The Ok Tedi mine, one of the largest copper mines in the world, demonstrates the difficulty of waste management in mountain environments and the impact mine waste can have on downstream people and ecosystems. The Ok Tedi mine is located high in the Star Mountains of western Papua New Guinea. The area is subject to extreme rainfall (exceeding 10 m/yr) and is in an active seismic zone (Eagle and Higgins, 1991). A tailings dam was originally planned for the mine, but during the construction phase in the late 1980’s, it collapsed and the company was given permission to go ahead with an alternate waste management plan. A crude, low-cost option consisting of erodible dumps was employed – essentially waste is dumped on steep slopes designed to erode into the headwaters of the Ok Tedi River, a tributary of the Fly River.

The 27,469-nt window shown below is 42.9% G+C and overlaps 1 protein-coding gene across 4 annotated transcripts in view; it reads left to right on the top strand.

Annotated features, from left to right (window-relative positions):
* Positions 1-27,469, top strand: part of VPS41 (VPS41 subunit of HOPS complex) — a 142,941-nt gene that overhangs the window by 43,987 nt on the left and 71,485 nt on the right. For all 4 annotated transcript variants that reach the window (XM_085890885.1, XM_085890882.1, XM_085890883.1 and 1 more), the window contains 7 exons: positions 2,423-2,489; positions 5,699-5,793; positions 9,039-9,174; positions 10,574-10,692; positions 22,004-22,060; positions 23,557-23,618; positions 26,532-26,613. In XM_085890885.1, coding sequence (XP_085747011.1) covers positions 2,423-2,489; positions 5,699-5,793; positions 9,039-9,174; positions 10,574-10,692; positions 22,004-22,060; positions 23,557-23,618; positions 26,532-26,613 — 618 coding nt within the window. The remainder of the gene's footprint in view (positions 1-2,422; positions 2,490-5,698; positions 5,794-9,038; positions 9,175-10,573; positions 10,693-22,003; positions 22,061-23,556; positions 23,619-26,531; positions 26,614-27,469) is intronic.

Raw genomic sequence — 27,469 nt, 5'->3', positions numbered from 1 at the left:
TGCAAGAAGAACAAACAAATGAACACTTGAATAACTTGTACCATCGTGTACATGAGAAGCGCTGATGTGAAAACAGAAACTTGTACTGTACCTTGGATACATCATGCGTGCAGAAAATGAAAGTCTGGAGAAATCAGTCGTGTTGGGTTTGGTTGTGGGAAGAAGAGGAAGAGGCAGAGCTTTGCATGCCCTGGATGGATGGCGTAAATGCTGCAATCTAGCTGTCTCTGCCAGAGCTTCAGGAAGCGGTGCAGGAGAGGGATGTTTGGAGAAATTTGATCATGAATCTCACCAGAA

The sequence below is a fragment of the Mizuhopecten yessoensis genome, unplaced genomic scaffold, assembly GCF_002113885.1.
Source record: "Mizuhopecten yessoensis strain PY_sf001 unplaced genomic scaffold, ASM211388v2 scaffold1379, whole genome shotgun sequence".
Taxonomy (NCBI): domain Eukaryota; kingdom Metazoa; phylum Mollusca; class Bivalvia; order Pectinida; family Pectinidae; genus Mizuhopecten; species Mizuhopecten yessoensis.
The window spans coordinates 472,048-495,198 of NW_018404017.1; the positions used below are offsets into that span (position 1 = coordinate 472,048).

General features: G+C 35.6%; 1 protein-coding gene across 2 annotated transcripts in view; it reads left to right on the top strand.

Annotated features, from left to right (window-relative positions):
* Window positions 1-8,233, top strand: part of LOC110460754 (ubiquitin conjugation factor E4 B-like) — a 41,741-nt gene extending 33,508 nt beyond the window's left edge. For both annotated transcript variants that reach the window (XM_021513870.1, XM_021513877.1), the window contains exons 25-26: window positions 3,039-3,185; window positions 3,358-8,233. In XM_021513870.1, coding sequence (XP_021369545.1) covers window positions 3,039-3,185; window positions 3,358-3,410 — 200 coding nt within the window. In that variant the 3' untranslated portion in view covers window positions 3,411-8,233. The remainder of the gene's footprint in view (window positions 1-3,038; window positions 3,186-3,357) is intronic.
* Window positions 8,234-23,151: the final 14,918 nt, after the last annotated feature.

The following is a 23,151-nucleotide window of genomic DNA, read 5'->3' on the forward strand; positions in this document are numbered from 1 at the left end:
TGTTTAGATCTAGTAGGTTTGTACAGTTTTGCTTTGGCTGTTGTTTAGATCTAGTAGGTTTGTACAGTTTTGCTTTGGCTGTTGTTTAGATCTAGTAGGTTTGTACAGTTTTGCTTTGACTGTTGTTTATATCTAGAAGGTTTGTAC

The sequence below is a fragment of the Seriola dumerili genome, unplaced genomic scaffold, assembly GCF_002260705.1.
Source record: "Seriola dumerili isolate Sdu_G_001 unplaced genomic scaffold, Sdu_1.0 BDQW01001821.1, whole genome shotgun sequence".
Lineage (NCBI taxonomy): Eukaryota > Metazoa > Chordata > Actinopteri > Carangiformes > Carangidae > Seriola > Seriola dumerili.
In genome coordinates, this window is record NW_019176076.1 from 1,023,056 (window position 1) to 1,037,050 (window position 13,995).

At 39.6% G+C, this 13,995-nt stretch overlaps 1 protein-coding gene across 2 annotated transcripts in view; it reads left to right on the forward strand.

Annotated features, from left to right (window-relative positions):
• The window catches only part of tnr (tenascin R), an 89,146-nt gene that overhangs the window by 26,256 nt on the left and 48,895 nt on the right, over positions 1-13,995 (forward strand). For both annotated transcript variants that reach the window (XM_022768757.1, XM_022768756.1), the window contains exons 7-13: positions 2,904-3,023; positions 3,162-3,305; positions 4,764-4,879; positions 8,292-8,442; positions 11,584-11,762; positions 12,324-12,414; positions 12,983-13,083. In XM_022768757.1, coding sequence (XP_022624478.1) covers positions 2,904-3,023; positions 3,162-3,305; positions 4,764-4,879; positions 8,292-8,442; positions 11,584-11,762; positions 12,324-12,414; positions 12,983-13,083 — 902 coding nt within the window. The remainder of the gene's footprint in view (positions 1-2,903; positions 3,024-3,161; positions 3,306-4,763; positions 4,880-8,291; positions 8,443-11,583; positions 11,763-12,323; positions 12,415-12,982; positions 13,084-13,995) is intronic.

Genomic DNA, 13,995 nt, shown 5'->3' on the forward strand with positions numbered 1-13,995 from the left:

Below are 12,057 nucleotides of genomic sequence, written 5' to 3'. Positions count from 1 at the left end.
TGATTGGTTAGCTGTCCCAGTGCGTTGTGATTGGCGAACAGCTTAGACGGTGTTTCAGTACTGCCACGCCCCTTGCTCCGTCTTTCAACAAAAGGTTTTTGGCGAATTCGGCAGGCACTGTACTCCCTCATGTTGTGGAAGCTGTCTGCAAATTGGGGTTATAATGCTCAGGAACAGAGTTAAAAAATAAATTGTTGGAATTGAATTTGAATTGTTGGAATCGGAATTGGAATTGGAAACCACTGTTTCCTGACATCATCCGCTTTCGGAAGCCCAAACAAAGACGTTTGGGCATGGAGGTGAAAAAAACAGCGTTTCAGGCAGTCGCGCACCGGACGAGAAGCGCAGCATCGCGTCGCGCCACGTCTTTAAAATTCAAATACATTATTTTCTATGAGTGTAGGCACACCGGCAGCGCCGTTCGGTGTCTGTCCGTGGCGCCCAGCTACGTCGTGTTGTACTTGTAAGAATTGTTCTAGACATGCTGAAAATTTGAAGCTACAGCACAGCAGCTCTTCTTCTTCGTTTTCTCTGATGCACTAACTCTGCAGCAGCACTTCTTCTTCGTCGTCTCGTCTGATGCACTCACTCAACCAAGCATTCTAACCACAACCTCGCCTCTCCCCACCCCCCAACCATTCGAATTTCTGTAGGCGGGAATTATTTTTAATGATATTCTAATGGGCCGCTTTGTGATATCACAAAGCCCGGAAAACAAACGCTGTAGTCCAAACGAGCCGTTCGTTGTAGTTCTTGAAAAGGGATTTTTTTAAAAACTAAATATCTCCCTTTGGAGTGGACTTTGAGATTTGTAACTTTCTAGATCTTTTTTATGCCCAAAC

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From collection: Waste Management Outlook for Mountain Regions - Sources and Solutions